Through 20 games this season, Dominick Firnekas never stepped foot on the court during a varsity game.

It’s not a surprise, in fact; Dom had zero plans of seeing any game action. Neither did I.

It was a nice story; young man with autism defying the odds and playing a sport that requires athleticism and critical thinking at all times.

His memory has failed him in the past, but there’s little doubt that he will remember last Friday night for the rest of his life. And if he happens to forget, the thousands in attendance and listening on the radio will be sure to remind him.

It was arguably the biggest individual moment in Bearcat basketball history. That might be a little on the bias side, but I know some folks who might just agree with me.

Those same people who teared and cheered Friday night when Dom sank a mid-range shot off the glass, netting the first points of his four-year high school career.

“It was exciting,” Dom said in the postgame. For a kid who rarely shows emotion, even Dom himself couldn’t hide his million dollar smile that night. 

It was a special moment, and he knew it. He has always been a part of the team and the guys all respect him and make him feel like he is part of it, but after the final buzzer that ended a decisive 73-50 win over Rawlins, all eyes were on the Bearcats’ lone senior.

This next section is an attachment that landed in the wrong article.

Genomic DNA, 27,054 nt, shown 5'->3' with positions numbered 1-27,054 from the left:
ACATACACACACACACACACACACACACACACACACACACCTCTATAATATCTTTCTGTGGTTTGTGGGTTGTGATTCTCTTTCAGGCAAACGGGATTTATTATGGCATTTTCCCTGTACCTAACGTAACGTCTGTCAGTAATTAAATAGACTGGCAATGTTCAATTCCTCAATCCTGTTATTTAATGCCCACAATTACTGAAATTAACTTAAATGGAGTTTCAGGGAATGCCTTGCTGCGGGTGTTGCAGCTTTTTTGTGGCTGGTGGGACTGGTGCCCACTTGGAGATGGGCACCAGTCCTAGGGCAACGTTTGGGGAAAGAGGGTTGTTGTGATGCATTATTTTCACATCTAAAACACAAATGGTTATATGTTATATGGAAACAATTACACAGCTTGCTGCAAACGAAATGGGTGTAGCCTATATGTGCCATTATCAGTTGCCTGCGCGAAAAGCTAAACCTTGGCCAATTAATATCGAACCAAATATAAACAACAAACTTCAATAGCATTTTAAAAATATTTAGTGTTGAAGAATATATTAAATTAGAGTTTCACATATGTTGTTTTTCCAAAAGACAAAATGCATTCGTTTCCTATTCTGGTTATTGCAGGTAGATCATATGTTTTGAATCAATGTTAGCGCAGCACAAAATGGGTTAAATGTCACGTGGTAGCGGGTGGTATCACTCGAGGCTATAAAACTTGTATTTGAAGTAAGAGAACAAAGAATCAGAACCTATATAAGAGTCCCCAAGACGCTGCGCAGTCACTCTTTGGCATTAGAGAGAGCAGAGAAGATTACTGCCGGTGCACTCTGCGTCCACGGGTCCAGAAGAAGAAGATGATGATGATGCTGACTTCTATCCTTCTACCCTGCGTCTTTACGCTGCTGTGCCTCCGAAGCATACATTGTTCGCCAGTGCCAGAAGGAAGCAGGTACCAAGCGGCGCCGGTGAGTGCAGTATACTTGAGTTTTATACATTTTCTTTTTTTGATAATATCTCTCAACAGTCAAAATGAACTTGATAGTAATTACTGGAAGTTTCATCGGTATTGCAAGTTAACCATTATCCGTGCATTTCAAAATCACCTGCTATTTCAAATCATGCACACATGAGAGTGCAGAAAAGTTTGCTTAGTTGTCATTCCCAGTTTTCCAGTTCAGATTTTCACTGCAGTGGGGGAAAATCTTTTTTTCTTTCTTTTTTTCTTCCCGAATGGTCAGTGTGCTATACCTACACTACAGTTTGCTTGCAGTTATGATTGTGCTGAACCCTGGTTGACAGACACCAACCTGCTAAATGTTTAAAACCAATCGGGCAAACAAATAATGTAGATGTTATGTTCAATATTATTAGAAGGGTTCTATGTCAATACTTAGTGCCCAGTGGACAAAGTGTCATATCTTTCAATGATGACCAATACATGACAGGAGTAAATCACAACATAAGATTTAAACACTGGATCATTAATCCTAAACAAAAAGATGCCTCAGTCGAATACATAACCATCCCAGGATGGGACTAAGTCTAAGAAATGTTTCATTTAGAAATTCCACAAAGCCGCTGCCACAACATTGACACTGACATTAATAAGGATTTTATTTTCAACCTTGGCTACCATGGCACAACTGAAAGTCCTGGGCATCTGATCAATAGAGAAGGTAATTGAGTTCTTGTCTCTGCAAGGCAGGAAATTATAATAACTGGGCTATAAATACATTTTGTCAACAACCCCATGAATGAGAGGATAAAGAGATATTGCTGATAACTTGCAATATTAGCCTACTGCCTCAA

Fans chanted his name when he entered the game and that only increased after Dom pulled down a rebound in his first defensive possession.

When he banked in the last-second shot, the capacity crowd’s reaction was one of championship pedigree. The rec center sounded more like the Boston Garden than a meaningless non-conference regular season game.

The boisterous student section rushed the court to surround Dom. At 6-foot, 3-inches, he stood a head taller than the surrounding fans. That night, he was 100-feet tall. And I can’t think of anyone more deserving.

When I wrote a feature about Dom in December, my mindset was telling the story of why a guy would continue to practice and make long bus trips only to ride the pine?

Turns out, it was so much more than that. Dom is a kid who is trying to fit in and attempting to put himself out there. His mother, Amanda Hill, stressed how badly she wants Dom to make friends and be more outgoing. He made lots of friends Friday and his smile told his tale. It was a perfect moment and what the game is all about. 

And I’ll put money on this — I’ll bet that’s not the last smile we see on Dom’s face.

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